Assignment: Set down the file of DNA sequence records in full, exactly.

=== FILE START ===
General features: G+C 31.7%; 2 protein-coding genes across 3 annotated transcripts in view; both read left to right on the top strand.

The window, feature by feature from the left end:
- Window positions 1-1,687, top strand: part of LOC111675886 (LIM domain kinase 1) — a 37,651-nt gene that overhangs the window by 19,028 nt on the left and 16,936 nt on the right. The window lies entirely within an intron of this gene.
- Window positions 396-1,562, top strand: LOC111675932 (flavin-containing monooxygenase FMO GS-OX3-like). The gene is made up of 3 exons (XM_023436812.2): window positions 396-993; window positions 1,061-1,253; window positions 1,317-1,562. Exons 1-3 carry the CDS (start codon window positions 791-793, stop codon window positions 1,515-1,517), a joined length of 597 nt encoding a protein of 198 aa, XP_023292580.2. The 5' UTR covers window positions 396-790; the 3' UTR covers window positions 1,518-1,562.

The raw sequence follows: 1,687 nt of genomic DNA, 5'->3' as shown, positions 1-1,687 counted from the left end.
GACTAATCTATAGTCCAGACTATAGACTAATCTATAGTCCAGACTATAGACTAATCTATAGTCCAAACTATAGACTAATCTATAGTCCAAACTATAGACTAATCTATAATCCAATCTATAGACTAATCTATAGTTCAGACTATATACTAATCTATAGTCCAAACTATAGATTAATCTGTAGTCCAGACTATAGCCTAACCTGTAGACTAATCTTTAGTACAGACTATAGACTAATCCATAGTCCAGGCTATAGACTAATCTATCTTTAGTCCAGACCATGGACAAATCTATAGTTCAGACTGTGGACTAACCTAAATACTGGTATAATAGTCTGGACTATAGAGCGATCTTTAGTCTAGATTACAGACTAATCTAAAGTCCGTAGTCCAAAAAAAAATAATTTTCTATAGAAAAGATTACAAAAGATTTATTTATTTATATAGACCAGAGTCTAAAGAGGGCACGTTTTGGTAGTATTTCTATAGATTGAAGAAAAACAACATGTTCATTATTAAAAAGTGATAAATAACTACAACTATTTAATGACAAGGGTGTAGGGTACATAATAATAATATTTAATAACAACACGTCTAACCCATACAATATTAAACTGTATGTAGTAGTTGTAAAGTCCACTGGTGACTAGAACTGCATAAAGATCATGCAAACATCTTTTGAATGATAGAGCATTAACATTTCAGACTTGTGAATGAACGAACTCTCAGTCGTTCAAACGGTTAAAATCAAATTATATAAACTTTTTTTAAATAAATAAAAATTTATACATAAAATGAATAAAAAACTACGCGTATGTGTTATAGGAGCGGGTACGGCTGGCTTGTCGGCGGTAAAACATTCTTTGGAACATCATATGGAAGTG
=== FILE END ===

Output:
General features: G+C 31.7%; 2 protein-coding genes across 3 annotated transcripts in view; both read left to right on the top strand.

The window, feature by feature from the left end:
- Window positions 1-1,687, top strand: part of LOC111675886 (LIM domain kinase 1) — a 37,651-nt gene that overhangs the window by 19,028 nt on the left and 16,936 nt on the right. The window lies entirely within an intron of this gene.
- Window positions 396-1,562, top strand: LOC111675932 (flavin-containing monooxygenase FMO GS-OX3-like). The gene is made up of 3 exons (XM_023436812.2): window positions 396-993; window positions 1,061-1,253; window positions 1,317-1,562. Exons 1-3 carry the CDS (start codon window positions 791-793, stop codon window positions 1,515-1,517), a joined length of 597 nt encoding a protein of 198 aa, XP_023292580.2. The 5' UTR covers window positions 396-790; the 3' UTR covers window positions 1,518-1,562.

The raw sequence follows: 1,687 nt of genomic DNA, 5'->3' as shown, positions 1-1,687 counted from the left end.
GACTAATCTATAGTCCAGACTATAGACTAATCTATAGTCCAGACTATAGACTAATCTATAGTCCAAACTATAGACTAATCTATAGTCCAAACTATAGACTAATCTATAATCCAATCTATAGACTAATCTATAGTTCAGACTATATACTAATCTATAGTCCAAACTATAGATTAATCTGTAGTCCAGACTATAGCCTAACCTGTAGACTAATCTTTAGTACAGACTATAGACTAATCCATAGTCCAGGCTATAGACTAATCTATCTTTAGTCCAGACCATGGACAAATCTATAGTTCAGACTGTGGACTAACCTAAATACTGGTATAATAGTCTGGACTATAGAGCGATCTTTAGTCTAGATTACAGACTAATCTAAAGTCCGTAGTCCAAAAAAAAATAATTTTCTATAGAAAAGATTACAAAAGATTTATTTATTTATATAGACCAGAGTCTAAAGAGGGCACGTTTTGGTAGTATTTCTATAGATTGAAGAAAAACAACATGTTCATTATTAAAAAGTGATAAATAACTACAACTATTTAATGACAAGGGTGTAGGGTACATAATAATAATATTTAATAACAACACGTCTAACCCATACAATATTAAACTGTATGTAGTAGTTGTAAAGTCCACTGGTGACTAGAACTGCATAAAGATCATGCAAACATCTTTTGAATGATAGAGCATTAACATTTCAGACTTGTGAATGAACGAACTCTCAGTCGTTCAAACGGTTAAAATCAAATTATATAAACTTTTTTTAAATAAATAAAAATTTATACATAAAATGAATAAAAAACTACGCGTATGTGTTATAGGAGCGGGTACGGCTGGCTTGTCGGCGGTAAAACATTCTTTGGAACATCATATGGAAGTG